The team has confirmed that the 15 million pound signing from Liverpool has suffered an injury to his plantar fascia (heel area) and has so far received two specialists' reports confirming the problem.
Sources close to the club told Goal that suggestions the England striker may miss the entire season "could not be more wrong" and will now fly the 24-year-old to the States to see a top specialist for a consultation and treatment.
|LEADING THE LINE
|CARROLL'S RECORD AT WEST HAM
GAMES AS SUBSTITUTE
This latest setback, however, prevented Carroll from taking a full part in preseason and he is yet to make an appearance this campaign for a West Ham side that missed his combative presence and goalscoring threat during Sunday’s 0-0 draw against Southampton. Indeed, Sam Allardyce’s men have now gone 370 minutes without scoring.
Carroll's injury, more commonly associated with American football and basketball stars, has affected the likes of Tampa Bay Rays third baseman Evan Longoria, San Diego Chargers tight end Antonio Gates and NBA stars Pau Gasol of the Los Angeles Lakers and Joakim Noah of the Chicago Bulls in the past.
Los Angeles baseball star Albert Pujols is quoted as saying: "I've been dealing with this for nine years - rest is the treatment."
The problem is to get blood to the affected area but at 23 Carroll - 10 years younger than Pujols - is likely to be able to play with the condition even though it may never be permanently healed.
Memories of the ankle injury which ended Dean Ashton’s equally promising West Ham and England career four years ago are still fresh in the minds of those at the Upton Park helm.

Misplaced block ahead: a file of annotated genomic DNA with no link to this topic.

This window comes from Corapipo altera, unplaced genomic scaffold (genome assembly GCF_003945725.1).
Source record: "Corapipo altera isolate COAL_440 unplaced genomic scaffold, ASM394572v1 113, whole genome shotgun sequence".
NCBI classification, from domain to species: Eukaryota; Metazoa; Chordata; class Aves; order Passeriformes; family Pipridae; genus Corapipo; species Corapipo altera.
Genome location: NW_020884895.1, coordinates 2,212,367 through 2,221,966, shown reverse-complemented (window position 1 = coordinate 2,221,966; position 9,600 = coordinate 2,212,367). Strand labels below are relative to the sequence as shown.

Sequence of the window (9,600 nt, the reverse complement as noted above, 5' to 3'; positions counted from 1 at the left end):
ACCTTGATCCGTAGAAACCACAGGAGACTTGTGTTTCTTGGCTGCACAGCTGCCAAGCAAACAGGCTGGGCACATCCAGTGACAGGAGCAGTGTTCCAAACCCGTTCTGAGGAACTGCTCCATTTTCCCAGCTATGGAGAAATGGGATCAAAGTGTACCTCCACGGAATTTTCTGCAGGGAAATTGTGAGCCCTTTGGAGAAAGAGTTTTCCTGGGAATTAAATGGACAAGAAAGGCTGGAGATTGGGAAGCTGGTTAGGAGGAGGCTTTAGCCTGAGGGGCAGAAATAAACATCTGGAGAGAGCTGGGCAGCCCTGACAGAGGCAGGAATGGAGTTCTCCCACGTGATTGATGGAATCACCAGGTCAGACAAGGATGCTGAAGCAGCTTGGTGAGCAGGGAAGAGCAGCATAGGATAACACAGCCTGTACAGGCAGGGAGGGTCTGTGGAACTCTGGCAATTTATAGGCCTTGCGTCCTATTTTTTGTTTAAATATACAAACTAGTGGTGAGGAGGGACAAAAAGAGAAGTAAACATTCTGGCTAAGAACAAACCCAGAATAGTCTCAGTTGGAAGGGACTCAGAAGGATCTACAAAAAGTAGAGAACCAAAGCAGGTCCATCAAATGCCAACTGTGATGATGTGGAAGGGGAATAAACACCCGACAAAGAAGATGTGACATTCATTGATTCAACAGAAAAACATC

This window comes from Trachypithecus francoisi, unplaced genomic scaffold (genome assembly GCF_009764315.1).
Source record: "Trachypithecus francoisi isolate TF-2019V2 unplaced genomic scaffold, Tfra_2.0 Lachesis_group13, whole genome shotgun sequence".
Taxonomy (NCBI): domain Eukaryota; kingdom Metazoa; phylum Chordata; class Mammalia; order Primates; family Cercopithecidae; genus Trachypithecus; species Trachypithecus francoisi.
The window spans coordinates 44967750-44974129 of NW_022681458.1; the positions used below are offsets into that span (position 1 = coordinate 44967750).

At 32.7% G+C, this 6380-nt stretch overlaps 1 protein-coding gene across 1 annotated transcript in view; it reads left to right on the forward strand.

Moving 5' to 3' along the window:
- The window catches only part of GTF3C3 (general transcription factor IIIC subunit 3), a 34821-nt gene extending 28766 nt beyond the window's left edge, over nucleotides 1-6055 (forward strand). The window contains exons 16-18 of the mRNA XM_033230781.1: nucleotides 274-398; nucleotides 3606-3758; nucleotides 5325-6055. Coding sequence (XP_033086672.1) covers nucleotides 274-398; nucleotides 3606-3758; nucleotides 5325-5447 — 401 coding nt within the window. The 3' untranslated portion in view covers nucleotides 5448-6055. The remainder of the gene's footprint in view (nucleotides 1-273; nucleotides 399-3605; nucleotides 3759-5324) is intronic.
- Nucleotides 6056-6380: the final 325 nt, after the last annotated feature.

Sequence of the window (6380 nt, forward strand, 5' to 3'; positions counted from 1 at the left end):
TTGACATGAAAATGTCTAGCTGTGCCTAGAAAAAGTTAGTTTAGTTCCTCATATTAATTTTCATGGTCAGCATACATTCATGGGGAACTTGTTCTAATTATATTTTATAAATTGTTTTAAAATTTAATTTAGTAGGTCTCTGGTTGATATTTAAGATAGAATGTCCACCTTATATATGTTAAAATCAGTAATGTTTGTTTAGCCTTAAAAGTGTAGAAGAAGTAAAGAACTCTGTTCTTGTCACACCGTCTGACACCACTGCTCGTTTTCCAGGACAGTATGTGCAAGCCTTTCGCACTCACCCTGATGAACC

Sources have confirmed that Carroll has suffered from some of the mental doubts that plagued Ashton during his long and ultimately unsuccessful rehabilitation, but the club remains confident its record signing will not endure a similar fate.
"Everybody here of course remembers the Dean Ashton situation and how an ankle injury finally ended his career at 26," said the source. "In Andy's case there are no broken bones - it's more a case of bruising in a sensitive area. With rest we are told it can be sorted out.
"We have now found an American specialist who has vast experience of treating the problem. We are making arrangements for Andy to visit him and it's a big relief to the lad. He was down and frustrated but now he can see some light at the end of the tunnel.
"Andy is positive at the moment - of course he was deeply depressed when he broke down again in training but he's getting on with it and taking the best possible advice and treatment."